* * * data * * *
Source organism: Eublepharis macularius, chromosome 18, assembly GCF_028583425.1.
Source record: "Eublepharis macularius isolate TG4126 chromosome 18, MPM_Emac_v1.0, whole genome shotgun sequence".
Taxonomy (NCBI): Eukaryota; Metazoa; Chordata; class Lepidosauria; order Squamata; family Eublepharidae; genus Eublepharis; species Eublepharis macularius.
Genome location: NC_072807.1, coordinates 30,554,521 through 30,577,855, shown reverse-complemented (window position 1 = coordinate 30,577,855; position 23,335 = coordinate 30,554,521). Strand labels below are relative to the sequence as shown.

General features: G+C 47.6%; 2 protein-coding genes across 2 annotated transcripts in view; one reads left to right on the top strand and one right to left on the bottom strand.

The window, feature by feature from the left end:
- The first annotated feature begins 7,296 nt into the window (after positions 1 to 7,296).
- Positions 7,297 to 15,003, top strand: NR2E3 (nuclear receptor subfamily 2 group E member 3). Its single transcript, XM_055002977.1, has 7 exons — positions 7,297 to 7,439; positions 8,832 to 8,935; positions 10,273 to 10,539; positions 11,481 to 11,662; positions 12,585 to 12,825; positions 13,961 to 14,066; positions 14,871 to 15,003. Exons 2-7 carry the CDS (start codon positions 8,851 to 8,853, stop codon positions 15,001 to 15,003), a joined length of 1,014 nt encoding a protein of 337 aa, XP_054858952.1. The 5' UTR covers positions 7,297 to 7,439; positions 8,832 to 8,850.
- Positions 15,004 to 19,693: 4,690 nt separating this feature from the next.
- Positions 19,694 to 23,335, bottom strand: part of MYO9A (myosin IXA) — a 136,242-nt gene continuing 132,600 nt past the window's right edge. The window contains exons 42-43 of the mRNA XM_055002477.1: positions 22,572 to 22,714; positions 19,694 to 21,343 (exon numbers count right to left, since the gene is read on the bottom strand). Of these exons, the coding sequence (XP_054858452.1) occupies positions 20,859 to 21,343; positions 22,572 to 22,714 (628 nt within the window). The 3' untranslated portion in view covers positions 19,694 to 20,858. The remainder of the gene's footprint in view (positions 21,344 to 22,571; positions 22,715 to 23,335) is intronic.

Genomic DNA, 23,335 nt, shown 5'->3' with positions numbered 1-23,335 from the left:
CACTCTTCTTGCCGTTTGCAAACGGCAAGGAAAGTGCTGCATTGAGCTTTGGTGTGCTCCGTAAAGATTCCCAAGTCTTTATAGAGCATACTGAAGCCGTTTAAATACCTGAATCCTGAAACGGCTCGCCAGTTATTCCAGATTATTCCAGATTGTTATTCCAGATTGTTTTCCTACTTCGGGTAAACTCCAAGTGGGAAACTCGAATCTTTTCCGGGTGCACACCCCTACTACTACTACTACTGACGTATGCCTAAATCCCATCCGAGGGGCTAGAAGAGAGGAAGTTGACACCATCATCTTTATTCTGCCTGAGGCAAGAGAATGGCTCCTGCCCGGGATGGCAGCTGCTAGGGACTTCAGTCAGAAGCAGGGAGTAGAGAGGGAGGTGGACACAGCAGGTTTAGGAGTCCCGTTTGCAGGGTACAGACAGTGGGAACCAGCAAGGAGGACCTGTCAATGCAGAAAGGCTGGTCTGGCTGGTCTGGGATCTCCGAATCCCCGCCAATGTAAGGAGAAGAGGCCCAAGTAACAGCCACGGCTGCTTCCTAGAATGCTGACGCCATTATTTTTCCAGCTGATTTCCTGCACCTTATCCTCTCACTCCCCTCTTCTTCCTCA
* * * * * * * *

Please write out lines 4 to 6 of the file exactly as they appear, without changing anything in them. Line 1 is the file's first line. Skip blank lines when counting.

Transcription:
Genome location: NC_072807.1, coordinates 30,554,521 through 30,577,855, shown reverse-complemented (window position 1 = coordinate 30,577,855; position 23,335 = coordinate 30,554,521). Strand labels below are relative to the sequence as shown.

General features: G+C 47.6%; 2 protein-coding genes across 2 annotated transcripts in view; one reads left to right on the top strand and one right to left on the bottom strand.

The window, feature by feature from the left end: